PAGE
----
If you want to do an image of someone's face or a logo, it's better to get the desired picture off the Internet and print it out on a piece of sketchbook paper. Once the image is printed (black & white is best), try to think of where the black areas are because you are working with only positive space and negative space. Anything that is darker rather than light (closer to black than to white) should be outlined and colored over with a pencil or marker. Then, cut out the darkened areas. Dramatically lit images are perfect for this, because having one side darker than the other reduces the areas where you have to gently outline something.

Now that the stencils are finished, it's time to put them on your surface of choice. Do this outside (you'll thank me later). Put a drop cloth or plastic down that's about three feet bigger (on all sides) than your targeted object. Put some disposable gloves on, and wear some painting clothes for cryin' out loud. If you're doing clothing, especially a shirt, it's best to put some cardboard in it so that the paint doesn't bleed through. Let it dry, probably for the rest of the day, or overnight. If your shirt is a bit stiff in the painted area, you can wash it and dry it with fabric softener. Remember, stuff you wash will fade with each wash; that's why it's good to keep the stencils so that you can do touchups over time.

This isn't exclusively for clothes either, I've done blankets, comforters, stools, and chairs. In fact, not five minutes ago, I finished a stool with an uneven stripy line twisted around the legs and enough disproportional angles to make Tim Burton proud. All of the things I've mentioned above, of course, can be tweaked to taste or experience. If you don't quite get it the first time, keep practicing -- you'll get it someday.

Manic Panic/Punky Color

When I was little, the idea of dying my hair was absolutely amazing. It inspired me to wonder, "Why can't I change the color of other things, too?" Like my skin lavender and my blood blue? I still dream of doing those things someday, but for now, I'll settle for the hair.

I began to dye my hair in fourth grade. I had naturally long blond hair, and my mom was dyeing hers red. The next day, I had a red streak near the bottom, by my neck, so that when my hair was down you couldn't see it. Since I went to a conservative school, mom didn't want the streak to be obvious.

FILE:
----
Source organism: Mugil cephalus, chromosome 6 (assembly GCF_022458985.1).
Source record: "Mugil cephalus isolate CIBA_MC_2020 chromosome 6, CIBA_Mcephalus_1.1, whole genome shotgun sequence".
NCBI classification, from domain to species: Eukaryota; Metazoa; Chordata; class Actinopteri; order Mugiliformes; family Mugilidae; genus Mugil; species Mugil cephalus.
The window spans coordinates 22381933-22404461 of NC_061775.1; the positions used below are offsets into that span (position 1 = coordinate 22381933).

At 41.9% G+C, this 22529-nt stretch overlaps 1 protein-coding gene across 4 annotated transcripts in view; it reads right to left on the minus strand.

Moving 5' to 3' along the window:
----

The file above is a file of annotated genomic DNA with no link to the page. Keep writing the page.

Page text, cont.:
Ever since then, it's been a part of who I am. Seeing as I can't ever decide on a color I want for a long time, I'm lucky if I can get through a school year with under seven color changes.

Here's what I've learned:

Basic Tips

Aside from what they tell you on the boxes, here are some other tips:

1) Unless you are doing black or brown, always bleach your hair before dying it.

2) Invest a whole dollar in a plastic drop cloth, and put it down on the floor and counter in your bathroom. You could even put it around your drain so that dye doesn't get on the sink; stick a hole in it so that it still drains. This will save you much grief.

3) As for getting dye spots off your neck, personally, I don't like the "Vaseline around your hairline before you do it" method. It's too sticky and it feels gross. I just clean up afterward with a good soap or a pumice/scrub.

Advanced Tips

1) When doing two colors, do one first, rinse it out, dry it, then do the other one. This way, if the two colors are going to be next to each other, there's less of a chance of them mixing.

2) Foil is best for doing most streaks, unless you need it to be waterproof -- then use plastic wrap.

3) Leopard print: a popular choice, perfect for close-cropped, one-inch-ish hair. Bleach and dye it your background color. The best way to do the spots is freehand. Get some black (or the color you want the spots to be) and dip a finger in it (wear gloves). Make two long spots close to one another, like cow-hoof prints, or make a tiny horseshoe shape. They don't have to all look the same -- they are taken from nature, after all. Other patterns for inch-ish hair: polka dots, checkerboard, stripes, spirals, plaid (tedious, but looks excellent).

These are just suggestions. The best thing is to think up stuff that no one's ever done before. Everybody and their dog can dye their hair red, but how many people do you know with a McDonald's logo on their head?

Post Modern Veil

Put your hair into two high pigtails. Get two long pieces of tulle in any color (approx. 1-foot-by-6-to-7, or even -8, feet). Take one piece of the tulle and put it underneath one pigtail, tie it into a small bow, and shape it like a fan. Repeat on the other side and, surprisingly enough, it looks like a veil. You can also do this with just one high ponytail, but it tends to look more like a flamenco dancer's veil.

If you want more layers, either because you want it fuller or you want more colors, you can take whichever piece that's going to be longer and tie it the same way you did the bow, but without making it into a bow.

Most importantly, remember to stay away from fires!